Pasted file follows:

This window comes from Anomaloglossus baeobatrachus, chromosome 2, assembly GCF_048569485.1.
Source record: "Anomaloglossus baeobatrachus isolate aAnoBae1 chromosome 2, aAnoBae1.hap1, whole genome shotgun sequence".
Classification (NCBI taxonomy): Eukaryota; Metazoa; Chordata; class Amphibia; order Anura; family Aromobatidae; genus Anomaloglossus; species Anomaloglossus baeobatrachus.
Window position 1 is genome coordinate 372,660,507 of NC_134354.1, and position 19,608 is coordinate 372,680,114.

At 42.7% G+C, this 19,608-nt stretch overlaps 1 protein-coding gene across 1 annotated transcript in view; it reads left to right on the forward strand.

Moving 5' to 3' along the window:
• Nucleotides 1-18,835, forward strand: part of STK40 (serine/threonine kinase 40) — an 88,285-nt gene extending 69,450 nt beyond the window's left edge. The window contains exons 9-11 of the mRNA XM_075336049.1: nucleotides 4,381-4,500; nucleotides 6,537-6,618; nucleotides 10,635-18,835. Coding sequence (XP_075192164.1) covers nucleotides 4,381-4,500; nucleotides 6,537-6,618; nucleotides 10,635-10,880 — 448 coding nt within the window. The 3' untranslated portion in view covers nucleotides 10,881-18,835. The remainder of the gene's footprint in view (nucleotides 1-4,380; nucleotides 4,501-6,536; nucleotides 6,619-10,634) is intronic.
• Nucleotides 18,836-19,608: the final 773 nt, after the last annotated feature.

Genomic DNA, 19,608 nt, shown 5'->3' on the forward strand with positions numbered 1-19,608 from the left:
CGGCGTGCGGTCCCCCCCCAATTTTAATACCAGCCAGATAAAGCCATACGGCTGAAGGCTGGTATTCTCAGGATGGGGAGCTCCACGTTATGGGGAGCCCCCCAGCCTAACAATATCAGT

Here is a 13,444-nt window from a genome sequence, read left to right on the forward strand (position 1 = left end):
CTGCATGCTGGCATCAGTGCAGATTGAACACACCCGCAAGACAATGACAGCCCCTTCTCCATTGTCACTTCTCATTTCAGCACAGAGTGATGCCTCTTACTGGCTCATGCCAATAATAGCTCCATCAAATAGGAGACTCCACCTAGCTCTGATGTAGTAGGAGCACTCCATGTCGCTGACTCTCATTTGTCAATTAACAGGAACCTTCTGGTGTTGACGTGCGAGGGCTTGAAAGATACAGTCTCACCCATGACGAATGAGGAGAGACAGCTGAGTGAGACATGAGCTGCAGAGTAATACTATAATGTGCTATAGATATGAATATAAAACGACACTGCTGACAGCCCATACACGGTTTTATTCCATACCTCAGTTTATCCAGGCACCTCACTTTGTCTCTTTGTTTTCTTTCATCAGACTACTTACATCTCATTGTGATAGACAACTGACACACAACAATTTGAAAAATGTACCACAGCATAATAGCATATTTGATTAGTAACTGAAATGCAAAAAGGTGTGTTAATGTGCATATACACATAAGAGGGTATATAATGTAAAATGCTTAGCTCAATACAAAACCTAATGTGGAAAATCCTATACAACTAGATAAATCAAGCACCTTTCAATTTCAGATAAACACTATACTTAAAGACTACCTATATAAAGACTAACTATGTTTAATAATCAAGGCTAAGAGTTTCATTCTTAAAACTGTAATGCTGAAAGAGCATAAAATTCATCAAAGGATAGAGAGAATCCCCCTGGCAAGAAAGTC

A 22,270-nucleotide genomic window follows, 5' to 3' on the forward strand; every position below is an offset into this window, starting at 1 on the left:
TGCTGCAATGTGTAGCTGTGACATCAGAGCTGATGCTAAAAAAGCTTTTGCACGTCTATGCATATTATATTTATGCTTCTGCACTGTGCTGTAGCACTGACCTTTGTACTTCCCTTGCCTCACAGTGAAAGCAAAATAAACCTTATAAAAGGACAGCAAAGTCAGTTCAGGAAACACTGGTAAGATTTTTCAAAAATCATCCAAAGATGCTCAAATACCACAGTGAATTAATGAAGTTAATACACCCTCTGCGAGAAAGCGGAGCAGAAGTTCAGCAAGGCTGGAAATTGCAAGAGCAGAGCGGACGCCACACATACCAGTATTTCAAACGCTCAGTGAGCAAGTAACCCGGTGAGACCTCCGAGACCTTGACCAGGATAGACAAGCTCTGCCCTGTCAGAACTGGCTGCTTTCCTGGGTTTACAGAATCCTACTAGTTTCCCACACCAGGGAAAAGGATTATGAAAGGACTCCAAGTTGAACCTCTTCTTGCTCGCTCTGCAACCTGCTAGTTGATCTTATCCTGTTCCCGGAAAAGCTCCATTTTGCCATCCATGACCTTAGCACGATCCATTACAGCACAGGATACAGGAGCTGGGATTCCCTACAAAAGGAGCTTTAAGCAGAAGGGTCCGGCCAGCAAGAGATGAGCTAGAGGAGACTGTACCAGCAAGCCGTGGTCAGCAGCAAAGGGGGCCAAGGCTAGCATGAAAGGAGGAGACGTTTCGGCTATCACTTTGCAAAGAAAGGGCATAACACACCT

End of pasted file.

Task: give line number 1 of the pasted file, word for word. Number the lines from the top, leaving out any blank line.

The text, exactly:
This window comes from Anomaloglossus baeobatrachus, chromosome 2, assembly GCF_048569485.1.